What Can You Give a Child for Conjunctivitis
Conjunctivitis is a minor eye infection common in young children that can be treated with eye rinses, saline drops, lubricants, and antihistamines

Conjunctivitis is a minor eye infection common in young children. Also called pinkeye, conjunctivitis can be treated with eye rinses, saline drops, lubricants, and antihistamines:

  • Eye rinse: Clean the infected eye carefully with clean, warm water and to remove discharge that is stuck on the eyelids. 
  • Saline drops: Apply saline drops into the affected eyes.
  • Lubricants: Lubricating eye drops can help get rid of grittiness and relieve the stinging sensation associated with viral keratoconjunctivitis.
  • Antihistamines: Over-the-counter antihistamines can be taken orally along with acetaminophen to help reduce redness and itchiness.

If the conjunctivitis is caused by a bacterial infection, it can affect the cornea and should be treated with antibiotic eye drops prescribed by a doctor.

How is conjunctivitis treated in children?

Treatment for conjunctivitis varies depending on the cause and symptoms and may include:

  • Bacterial infection. Can be treated by applying antibiotic eye drops or ointments to the inside of the eyelid 3-4r times a day for 5-7 days. For more stubborn infections of pinkeye caused by gonorrhea or chlamydia, an oral antibiotic must be taken for several days.
  • Viral infection. Viral conjunctivitis usually lasts about 1 week and usually resolves on its own. Antibiotic eye drops may be used to help prevent secondary infection. Conjunctivitis caused by the herpes virus can be very serious and may need prescription antiviral eye drops, ointment or pills.
  • Irritants. Use water to wash the irritating substance from the eye. Eyes should begin to improve within 4 hours.
  • Allergic reaction. Conjunctivitis caused by allergies should improve once the allergy is treated and the trigger is avoided. Antihistamines can relieve sore, inflamed, and itchy eyes.

What are the main causes of conjunctivitis in children?

Infectious conjunctivitis is typically caused by bacteria and viruses that are responsible for colds and other infections, such as ear and sinus infections. Sometimes, it can be caused by bacteria that cause sexually transmitted diseases (STDs) like chlamydia and gonorrhea.

Some types of conjunctivitis, however, have other causes:

  • Allergic conjunctivitis: Occurs more often in children with a history of other allergic conditions, such as hay fever and asthma. Triggers may include grass, ragweed pollen, animal dander, and dust mites.
  • Irritant conjunctivitis: Can be caused by anything that irritates the eyes, such as air pollution or chlorine in swimming pools.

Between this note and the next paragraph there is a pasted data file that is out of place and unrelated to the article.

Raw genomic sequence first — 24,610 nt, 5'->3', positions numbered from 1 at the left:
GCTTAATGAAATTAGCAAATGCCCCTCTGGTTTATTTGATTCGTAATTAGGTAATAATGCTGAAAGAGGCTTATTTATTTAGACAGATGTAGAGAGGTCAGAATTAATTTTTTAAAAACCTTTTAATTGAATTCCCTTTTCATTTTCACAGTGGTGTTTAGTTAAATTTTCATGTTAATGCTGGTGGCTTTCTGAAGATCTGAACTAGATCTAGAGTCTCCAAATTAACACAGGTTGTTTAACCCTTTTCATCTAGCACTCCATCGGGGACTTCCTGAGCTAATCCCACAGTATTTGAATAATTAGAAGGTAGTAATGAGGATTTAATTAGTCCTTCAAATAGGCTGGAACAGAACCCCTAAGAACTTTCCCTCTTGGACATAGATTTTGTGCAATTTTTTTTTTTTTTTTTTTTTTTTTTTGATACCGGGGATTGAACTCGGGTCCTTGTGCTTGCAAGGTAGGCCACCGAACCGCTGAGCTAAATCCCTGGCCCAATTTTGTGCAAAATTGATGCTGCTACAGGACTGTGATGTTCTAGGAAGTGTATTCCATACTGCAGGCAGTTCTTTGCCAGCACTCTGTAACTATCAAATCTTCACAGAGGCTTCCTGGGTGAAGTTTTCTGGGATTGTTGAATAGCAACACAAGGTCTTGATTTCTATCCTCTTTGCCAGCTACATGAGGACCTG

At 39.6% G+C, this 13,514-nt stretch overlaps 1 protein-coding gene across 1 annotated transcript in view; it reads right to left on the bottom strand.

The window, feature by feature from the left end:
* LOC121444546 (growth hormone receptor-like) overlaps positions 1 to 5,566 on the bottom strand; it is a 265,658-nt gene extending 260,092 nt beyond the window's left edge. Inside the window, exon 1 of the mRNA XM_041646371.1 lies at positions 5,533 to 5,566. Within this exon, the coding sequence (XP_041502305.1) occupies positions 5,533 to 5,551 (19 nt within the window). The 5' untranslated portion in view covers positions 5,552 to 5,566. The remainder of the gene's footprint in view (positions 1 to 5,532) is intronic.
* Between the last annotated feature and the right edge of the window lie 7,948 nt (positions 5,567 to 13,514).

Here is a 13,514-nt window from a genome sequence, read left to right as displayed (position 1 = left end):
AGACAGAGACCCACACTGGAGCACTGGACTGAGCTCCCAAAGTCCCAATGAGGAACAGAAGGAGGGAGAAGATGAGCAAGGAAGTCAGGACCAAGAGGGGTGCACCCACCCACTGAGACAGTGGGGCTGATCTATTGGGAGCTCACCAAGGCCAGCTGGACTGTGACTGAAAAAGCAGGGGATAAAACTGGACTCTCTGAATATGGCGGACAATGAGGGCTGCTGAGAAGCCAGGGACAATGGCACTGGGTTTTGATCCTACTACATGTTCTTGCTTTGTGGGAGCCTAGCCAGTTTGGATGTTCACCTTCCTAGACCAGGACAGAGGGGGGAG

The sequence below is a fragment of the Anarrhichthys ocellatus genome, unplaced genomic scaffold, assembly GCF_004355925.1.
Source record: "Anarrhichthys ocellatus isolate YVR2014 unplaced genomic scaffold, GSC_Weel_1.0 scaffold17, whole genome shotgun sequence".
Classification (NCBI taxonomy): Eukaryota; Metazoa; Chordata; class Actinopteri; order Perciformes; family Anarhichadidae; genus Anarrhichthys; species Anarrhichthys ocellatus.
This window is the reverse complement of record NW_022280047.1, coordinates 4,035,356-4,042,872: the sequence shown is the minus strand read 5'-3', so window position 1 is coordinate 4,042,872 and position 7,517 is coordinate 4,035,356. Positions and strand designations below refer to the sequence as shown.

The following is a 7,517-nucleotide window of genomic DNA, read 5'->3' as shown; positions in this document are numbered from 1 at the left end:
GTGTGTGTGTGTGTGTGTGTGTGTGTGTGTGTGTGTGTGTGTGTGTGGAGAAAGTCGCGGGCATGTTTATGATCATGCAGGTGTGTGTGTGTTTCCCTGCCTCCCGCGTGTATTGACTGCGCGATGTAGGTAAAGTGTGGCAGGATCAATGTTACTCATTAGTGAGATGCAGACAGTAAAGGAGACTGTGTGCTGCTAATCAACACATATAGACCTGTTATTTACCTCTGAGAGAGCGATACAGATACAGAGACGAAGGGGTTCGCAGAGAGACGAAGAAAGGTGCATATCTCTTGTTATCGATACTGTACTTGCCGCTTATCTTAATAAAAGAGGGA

• Papillary conjunctivitis: Occurs in content lens users when irritants in the air build up on the lenses.

SLIDESHOW

Pink Eye (Conjunctivitis) Symptoms, Causes, Treatments See Slideshow

What are signs and symptoms of conjunctivitis?

Symptoms of conjunctivitis often develop within 2-3 days of infection and may last from 2 days to 3 weeks. Symptoms may include:

  • Red or pink eye
  • Eye itchiness
  • Excessive tear production
  • Gritty feeling in the eye
  • Eyelid puffiness and swelling 
  • Chromatic crusting around the eyelids
  • Dislike of bright lights (photophobia)
  • Sun sensitivity

Is conjunctivitis contagious?

Viral conjunctivitis and bacterial conjunctivitis are both contagious.

  • Viral conjunctivitis is contagious before symptoms appear and remains so while symptoms last.
  • Bacterial conjunctivitis can spread to others as soon as symptoms appear and for as long as there is discharge from the eye or until 24 hours after antibiotics are started.

Conjunctivitis spreads through contact with an infected person or objects touched by an infected person. In many cases, it spreads among children swimming in contaminated pools or sharing contaminated children. Coughing and sneezing can also spread the infection.

Conjunctivitis in one eye can easily spread to the other eye when you rub the infected eye and then touch the other eye.

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Medically Reviewed on 4/5/2022
References
Image Source: iStock Images

University of Rochester Medical Center. Conjunctivitis in Children. https://www.urmc.rochester.edu/encyclopedia/content.aspx?ContentTypeID=90&ContentID=P02078

Chawla R, Kellner JD, Astle WF. Acute infectious conjunctivitis in childhood. Paediatr Child Health. 2001;6(6):329-335. https://www.ncbi.nlm.nih.gov/pmc/articles/PMC2804756/